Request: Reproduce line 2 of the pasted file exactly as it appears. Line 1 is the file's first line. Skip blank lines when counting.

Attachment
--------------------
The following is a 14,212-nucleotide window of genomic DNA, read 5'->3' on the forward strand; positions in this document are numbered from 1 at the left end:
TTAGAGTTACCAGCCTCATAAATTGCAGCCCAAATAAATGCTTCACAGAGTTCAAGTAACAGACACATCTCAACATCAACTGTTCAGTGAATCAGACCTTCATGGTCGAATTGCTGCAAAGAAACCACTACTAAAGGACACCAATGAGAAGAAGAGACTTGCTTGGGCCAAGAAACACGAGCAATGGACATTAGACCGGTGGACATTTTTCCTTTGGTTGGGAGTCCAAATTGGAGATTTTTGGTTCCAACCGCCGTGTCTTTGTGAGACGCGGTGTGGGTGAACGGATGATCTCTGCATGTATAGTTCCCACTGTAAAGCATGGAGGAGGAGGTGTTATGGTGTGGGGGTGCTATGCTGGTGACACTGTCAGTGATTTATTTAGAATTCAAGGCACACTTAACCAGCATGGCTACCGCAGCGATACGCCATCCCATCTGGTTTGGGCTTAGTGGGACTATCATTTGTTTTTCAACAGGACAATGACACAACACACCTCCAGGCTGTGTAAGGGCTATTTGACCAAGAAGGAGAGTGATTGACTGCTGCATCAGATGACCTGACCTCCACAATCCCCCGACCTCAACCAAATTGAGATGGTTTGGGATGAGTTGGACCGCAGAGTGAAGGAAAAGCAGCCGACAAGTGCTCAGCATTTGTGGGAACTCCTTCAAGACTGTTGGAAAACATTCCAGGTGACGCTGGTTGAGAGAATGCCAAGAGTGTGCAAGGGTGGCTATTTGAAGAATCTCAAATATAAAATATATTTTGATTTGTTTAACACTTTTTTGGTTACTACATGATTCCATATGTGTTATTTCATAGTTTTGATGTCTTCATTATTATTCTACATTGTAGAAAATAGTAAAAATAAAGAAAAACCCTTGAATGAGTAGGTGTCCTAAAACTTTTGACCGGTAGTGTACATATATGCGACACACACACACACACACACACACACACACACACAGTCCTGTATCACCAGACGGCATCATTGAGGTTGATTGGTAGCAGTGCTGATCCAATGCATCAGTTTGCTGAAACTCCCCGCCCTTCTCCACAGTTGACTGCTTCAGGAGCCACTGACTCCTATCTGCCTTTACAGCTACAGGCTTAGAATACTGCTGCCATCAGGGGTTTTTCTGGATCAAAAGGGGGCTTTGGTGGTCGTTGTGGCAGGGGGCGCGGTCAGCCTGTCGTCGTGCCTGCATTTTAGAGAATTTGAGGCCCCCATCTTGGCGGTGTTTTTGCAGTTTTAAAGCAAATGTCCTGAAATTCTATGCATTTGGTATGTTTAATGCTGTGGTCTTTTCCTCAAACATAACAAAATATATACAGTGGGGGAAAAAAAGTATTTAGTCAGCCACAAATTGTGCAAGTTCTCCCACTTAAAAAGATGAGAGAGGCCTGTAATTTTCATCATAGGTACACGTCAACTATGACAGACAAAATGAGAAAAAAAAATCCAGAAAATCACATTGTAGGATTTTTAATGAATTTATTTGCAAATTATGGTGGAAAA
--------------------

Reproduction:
TTAGAGTTACCAGCCTCATAAATTGCAGCCCAAATAAATGCTTCACAGAGTTCAAGTAACAGACACATCTCAACATCAACTGTTCAGTGAATCAGACCTTCATGGTCGAATTGCTGCAAAGAAACCACTACTAAAGGACACCAATGAGAAGAAGAGACTTGCTTGGGCCAAGAAACACGAGCAATGGACATTAGACCGGTGGACATTTTTCCTTTGGTTGGGAGTCCAAATTGGAGATTTTTGGTTCCAACCGCCGTGTCTTTGTGAGACGCGGTGTGGGTGAACGGATGATCTCTGCATGTATAGTTCCCACTGTAAAGCATGGAGGAGGAGGTGTTATGGTGTGGGGGTGCTATGCTGGTGACACTGTCAGTGATTTATTTAGAATTCAAGGCACACTTAACCAGCATGGCTACCGCAGCGATACGCCATCCCATCTGGTTTGGGCTTAGTGGGACTATCATTTGTTTTTCAACAGGACAATGACACAACACACCTCCAGGCTGTGTAAGGGCTATTTGACCAAGAAGGAGAGTGATTGACTGCTGCATCAGATGACCTGACCTCCACAATCCCCCGACCTCAACCAAATTGAGATGGTTTGGGATGAGTTGGACCGCAGAGTGAAGGAAAAGCAGCCGACAAGTGCTCAGCATTTGTGGGAACTCCTTCAAGACTGTTGGAAAACATTCCAGGTGACGCTGGTTGAGAGAATGCCAAGAGTGTGCAAGGGTGGCTATTTGAAGAATCTCAAATATAAAATATATTTTGATTTGTTTAACACTTTTTTGGTTACTACATGATTCCATATGTGTTATTTCATAGTTTTGATGTCTTCATTATTATTCTACATTGTAGAAAATAGTAAAAATAAAGAAAAACCCTTGAATGAGTAGGTGTCCTAAAACTTTTGACCGGTAGTGTACATATATGCGACACACACACACACACACACACACACACACACACAGTCCTGTATCACCAGACGGCATCATTGAGGTTGATTGGTAGCAGTGCTGATCCAATGCATCAGTTTGCTGAAACTCCCCGCCCTTCTCCACAGTTGACTGCTTCAGGAGCCACTGACTCCTATCTGCCTTTACAGCTACAGGCTTAGAATACTGCTGCCATCAGGGGTTTTTCTGGATCAAAAGGGGGCTTTGGTGGTCGTTGTGGCAGGGGGCGCGGTCAGCCTGTCGTCGTGCCTGCATTTTAGAGAATTTGAGGCCCCCATCTTGGCGGTGTTTTTGCAGTTTTAAAGCAAATGTCCTGAAATTCTATGCATTTGGTATGTTTAATGCTGTGGTCTTTTCCTCAAACATAACAAAATATATACAGTGGGGGAAAAAAAGTATTTAGTCAGCCACAAATTGTGCAAGTTCTCCCACTTAAAAAGATGAGAGAGGCCTGTAATTTTCATCATAGGTACACGTCAACTATGACAGACAAAATGAGAAAAAAAAATCCAGAAAATCACATTGTAGGATTTTTAATGAATTTATTTGCAAATTATGGTGGAAAA